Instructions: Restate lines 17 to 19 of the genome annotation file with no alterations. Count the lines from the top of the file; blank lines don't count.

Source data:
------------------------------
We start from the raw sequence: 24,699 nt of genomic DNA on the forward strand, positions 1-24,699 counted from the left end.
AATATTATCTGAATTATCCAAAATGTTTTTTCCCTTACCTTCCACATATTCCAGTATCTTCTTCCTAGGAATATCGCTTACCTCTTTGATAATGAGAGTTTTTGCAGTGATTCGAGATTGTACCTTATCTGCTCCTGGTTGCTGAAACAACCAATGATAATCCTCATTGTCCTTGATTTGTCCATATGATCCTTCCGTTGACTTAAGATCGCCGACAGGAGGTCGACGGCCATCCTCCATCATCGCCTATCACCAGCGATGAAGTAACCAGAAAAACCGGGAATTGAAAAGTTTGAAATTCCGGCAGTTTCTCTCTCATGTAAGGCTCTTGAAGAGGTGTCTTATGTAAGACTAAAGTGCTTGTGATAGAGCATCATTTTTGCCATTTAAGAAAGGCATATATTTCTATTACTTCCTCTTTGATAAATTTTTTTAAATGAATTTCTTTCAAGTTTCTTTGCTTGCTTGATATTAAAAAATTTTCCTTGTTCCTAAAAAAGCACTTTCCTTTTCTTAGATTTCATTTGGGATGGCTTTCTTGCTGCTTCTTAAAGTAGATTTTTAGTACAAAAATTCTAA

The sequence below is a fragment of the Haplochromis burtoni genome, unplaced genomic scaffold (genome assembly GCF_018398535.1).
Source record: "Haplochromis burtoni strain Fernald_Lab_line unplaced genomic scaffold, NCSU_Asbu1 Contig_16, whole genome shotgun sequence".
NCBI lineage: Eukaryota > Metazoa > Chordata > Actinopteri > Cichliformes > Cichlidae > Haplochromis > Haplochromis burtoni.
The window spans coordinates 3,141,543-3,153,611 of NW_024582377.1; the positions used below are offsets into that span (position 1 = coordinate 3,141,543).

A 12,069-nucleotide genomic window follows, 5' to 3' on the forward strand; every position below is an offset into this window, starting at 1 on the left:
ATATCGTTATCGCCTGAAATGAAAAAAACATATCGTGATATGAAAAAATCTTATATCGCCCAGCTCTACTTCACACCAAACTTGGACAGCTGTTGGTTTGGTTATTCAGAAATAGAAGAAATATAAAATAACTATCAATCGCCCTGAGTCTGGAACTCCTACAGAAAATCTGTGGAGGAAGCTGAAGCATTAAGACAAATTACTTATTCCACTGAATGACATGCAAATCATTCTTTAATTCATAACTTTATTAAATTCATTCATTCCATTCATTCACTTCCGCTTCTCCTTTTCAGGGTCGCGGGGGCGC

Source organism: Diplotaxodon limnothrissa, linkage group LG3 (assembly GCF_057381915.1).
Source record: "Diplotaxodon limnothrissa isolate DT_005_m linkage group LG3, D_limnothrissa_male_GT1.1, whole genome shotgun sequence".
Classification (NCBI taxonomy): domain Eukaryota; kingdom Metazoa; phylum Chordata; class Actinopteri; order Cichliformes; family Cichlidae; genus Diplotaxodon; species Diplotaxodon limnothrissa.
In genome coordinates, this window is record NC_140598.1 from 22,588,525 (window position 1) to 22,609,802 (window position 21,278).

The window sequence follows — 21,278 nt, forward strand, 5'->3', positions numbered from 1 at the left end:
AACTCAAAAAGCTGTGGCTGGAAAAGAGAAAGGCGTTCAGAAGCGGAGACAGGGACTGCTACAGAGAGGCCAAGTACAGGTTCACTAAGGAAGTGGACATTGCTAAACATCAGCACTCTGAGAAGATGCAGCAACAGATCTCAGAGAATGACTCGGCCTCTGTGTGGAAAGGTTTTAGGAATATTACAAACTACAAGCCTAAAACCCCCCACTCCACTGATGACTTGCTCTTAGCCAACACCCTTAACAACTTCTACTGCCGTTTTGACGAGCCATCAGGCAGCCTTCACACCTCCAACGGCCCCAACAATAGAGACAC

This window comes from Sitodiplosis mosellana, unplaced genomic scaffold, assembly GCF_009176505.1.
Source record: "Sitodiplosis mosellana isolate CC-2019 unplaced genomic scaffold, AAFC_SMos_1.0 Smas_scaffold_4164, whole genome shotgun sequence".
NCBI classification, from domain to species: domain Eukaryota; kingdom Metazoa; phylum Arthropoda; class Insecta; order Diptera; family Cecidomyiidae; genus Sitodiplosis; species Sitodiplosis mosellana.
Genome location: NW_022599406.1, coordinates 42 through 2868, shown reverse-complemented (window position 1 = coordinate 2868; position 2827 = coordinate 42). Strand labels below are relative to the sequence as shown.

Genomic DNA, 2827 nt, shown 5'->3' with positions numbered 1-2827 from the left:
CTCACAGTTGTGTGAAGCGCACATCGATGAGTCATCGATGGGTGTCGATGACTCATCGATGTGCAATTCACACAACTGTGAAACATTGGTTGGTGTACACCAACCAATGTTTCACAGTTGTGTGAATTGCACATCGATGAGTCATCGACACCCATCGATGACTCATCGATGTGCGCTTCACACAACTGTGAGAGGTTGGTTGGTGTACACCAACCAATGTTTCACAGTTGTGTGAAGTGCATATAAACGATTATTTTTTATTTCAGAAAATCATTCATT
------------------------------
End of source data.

NCBI classification, from domain to species: domain Eukaryota; kingdom Metazoa; phylum Arthropoda; class Insecta; order Diptera; family Cecidomyiidae; genus Sitodiplosis; species Sitodiplosis mosellana.
Genome location: NW_022599406.1, coordinates 42 through 2868, shown reverse-complemented (window position 1 = coordinate 2868; position 2827 = coordinate 42). Strand labels below are relative to the sequence as shown.

Genomic DNA, 2827 nt, shown 5'->3' with positions numbered 1-2827 from the left: